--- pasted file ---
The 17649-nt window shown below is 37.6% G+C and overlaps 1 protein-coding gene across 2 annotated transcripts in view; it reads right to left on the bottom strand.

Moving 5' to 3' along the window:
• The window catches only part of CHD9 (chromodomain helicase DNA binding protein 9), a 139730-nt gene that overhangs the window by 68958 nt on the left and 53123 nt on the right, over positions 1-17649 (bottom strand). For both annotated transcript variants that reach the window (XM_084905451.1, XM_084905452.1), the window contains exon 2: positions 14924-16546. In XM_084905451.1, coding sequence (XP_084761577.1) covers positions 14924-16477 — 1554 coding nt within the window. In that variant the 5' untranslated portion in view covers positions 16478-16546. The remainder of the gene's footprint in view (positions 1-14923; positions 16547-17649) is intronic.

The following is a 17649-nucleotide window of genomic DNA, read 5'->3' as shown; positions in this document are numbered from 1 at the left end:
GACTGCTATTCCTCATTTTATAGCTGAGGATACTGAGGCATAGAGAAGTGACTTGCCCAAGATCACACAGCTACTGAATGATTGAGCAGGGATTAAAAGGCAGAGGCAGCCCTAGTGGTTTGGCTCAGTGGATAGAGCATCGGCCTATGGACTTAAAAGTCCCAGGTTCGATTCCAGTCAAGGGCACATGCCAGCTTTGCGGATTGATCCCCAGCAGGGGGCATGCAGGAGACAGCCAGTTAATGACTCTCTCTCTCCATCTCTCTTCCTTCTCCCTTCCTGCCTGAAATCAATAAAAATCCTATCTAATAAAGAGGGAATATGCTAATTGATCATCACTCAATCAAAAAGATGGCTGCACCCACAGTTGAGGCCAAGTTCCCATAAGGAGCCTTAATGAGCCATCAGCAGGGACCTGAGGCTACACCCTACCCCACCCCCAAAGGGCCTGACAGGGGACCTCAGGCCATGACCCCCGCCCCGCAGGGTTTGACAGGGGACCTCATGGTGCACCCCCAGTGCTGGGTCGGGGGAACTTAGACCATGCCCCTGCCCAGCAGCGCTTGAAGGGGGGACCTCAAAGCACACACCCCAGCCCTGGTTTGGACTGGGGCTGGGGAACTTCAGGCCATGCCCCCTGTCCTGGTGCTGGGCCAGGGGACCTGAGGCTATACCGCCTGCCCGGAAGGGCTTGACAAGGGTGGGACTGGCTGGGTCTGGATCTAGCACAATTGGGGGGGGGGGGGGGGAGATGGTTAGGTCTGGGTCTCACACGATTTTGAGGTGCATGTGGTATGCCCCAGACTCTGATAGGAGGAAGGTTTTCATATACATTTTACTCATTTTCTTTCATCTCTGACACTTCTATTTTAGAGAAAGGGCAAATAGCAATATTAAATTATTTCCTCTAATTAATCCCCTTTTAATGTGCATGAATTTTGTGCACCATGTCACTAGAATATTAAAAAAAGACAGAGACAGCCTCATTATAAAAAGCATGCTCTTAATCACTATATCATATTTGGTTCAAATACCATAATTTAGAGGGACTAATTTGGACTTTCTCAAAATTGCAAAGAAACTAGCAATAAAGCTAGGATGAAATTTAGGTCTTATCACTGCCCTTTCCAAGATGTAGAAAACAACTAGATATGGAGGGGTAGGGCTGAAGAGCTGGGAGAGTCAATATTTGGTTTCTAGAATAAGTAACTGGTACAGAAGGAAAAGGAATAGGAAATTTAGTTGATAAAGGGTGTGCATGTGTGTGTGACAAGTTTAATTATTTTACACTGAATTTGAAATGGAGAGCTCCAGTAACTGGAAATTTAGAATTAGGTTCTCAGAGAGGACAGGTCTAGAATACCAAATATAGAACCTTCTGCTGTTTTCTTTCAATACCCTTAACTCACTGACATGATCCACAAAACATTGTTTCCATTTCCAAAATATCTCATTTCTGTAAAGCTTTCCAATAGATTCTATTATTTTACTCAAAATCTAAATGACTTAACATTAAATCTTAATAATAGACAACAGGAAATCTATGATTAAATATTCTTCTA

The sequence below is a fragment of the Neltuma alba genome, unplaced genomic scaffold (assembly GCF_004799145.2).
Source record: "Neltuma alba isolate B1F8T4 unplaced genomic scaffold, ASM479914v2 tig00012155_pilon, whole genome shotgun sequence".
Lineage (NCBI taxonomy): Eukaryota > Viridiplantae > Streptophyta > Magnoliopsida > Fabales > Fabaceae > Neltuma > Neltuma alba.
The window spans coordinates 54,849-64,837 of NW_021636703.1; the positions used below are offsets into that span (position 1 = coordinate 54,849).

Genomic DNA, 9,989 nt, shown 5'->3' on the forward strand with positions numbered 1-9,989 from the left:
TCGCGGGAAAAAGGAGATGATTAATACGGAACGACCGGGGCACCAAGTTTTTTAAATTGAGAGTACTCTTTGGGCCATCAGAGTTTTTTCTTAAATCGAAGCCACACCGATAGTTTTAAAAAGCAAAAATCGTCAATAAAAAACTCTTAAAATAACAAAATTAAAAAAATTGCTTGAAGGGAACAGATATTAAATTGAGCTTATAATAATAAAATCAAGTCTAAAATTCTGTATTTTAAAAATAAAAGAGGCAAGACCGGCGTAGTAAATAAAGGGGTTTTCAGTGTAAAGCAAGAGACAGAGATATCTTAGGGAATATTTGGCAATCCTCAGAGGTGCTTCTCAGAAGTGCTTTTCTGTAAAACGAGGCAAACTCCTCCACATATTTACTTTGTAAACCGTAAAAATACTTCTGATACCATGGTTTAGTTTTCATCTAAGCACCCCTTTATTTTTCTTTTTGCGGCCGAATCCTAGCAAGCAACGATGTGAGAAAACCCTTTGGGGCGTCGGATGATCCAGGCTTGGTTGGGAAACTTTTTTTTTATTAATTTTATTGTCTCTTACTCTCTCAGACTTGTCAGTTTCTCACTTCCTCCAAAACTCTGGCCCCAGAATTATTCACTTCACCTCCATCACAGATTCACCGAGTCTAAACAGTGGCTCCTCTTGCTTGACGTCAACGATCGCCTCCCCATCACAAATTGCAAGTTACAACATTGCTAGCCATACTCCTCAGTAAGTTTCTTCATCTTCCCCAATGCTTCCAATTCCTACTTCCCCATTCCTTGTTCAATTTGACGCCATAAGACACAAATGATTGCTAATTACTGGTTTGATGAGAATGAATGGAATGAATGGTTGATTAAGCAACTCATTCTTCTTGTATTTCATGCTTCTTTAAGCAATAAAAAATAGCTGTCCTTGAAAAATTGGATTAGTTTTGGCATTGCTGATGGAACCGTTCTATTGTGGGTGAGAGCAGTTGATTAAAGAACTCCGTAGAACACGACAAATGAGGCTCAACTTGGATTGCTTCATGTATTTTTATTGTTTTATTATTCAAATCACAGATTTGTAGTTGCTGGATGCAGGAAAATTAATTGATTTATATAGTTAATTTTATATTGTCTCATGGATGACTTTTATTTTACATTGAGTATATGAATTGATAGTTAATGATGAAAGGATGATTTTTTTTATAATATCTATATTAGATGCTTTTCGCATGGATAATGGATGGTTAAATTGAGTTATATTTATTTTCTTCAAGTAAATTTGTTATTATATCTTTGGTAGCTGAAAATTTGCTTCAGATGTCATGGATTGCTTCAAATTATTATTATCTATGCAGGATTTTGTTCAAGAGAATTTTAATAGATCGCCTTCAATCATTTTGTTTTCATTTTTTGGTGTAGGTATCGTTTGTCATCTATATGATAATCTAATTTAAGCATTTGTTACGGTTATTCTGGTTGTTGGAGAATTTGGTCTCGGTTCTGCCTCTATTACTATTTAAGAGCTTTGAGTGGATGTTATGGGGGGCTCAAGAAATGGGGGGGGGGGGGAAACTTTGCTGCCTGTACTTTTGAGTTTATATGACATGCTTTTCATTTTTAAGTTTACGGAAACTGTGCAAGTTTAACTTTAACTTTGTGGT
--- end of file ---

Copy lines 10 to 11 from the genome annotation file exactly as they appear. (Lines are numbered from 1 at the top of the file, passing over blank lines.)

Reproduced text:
Genomic DNA, 9,989 nt, shown 5'->3' on the forward strand with positions numbered 1-9,989 from the left:
TCGCGGGAAAAAGGAGATGATTAATACGGAACGACCGGGGCACCAAGTTTTTTAAATTGAGAGTACTCTTTGGGCCATCAGAGTTTTTTCTTAAATCGAAGCCACACCGATAGTTTTAAAAAGCAAAAATCGTCAATAAAAAACTCTTAAAATAACAAAATTAAAAAAATTGCTTGAAGGGAACAGATATTAAATTGAGCTTATAATAATAAAATCAAGTCTAAAATTCTGTATTTTAAAAATAAAAGAGGCAAGACCGGCGTAGTAAATAAAGGGGTTTTCAGTGTAAAGCAAGAGACAGAGATATCTTAGGGAATATTTGGCAATCCTCAGAGGTGCTTCTCAGAAGTGCTTTTCTGTAAAACGAGGCAAACTCCTCCACATATTTACTTTGTAAACCGTAAAAATACTTCTGATACCATGGTTTAGTTTTCATCTAAGCACCCCTTTATTTTTCTTTTTGCGGCCGAATCCTAGCAAGCAACGATGTGAGAAAACCCTTTGGGGCGTCGGATGATCCAGGCTTGGTTGGGAAACTTTTTTTTTATTAATTTTATTGTCTCTTACTCTCTCAGACTTGTCAGTTTCTCACTTCCTCCAAAACTCTGGCCCCAGAATTATTCACTTCACCTCCATCACAGATTCACCGAGTCTAAACAGTGGCTCCTCTTGCTTGACGTCAACGATCGCCTCCCCATCACAAATTGCAAGTTACAACATTGCTAGCCATACTCCTCAGTAAGTTTCTTCATCTTCCCCAATGCTTCCAATTCCTACTTCCCCATTCCTTGTTCAATTTGACGCCATAAGACACAAATGATTGCTAATTACTGGTTTGATGAGAATGAATGGAATGAATGGTTGATTAAGCAACTCATTCTTCTTGTATTTCATGCTTCTTTAAGCAATAAAAAATAGCTGTCCTTGAAAAATTGGATTAGTTTTGGCATTGCTGATGGAACCGTTCTATTGTGGGTGAGAGCAGTTGATTAAAGAACTCCGTAGAACACGACAAATGAGGCTCAACTTGGATTGCTTCATGTATTTTTATTGTTTTATTATTCAAATCACAGATTTGTAGTTGCTGGATGCAGGAAAATTAATTGATTTATATAGTTAATTTTATATTGTCTCATGGATGACTTTTATTTTACATTGAGTATATGAATTGATAGTTAATGATGAAAGGATGATTTTTTTTATAATATCTATATTAGATGCTTTTCGCATGGATAATGGATGGTTAAATTGAGTTATATTTATTTTCTTCAAGTAAATTTGTTATTATATCTTTGGTAGCTGAAAATTTGCTTCAGATGTCATGGATTGCTTCAAATTATTATTATCTATGCAGGATTTTGTTCAAGAGAATTTTAATAGATCGCCTTCAATCATTTTGTTTTCATTTTTTGGTGTAGGTATCGTTTGTCATCTATATGATAATCTAATTTAAGCATTTGTTACGGTTATTCTGGTTGTTGGAGAATTTGGTCTCGGTTCTGCCTCTATTACTATTTAAGAGCTTTGAGTGGATGTTATGGGGGGCTCAAGAAATGGGGGGGGGGGGGAAACTTTGCTGCCTGTACTTTTGAGTTTATATGACATGCTTTTCATTTTTAAGTTTACGGAAACTGTGCAAGTTTAACTTTAACTTTGTGGT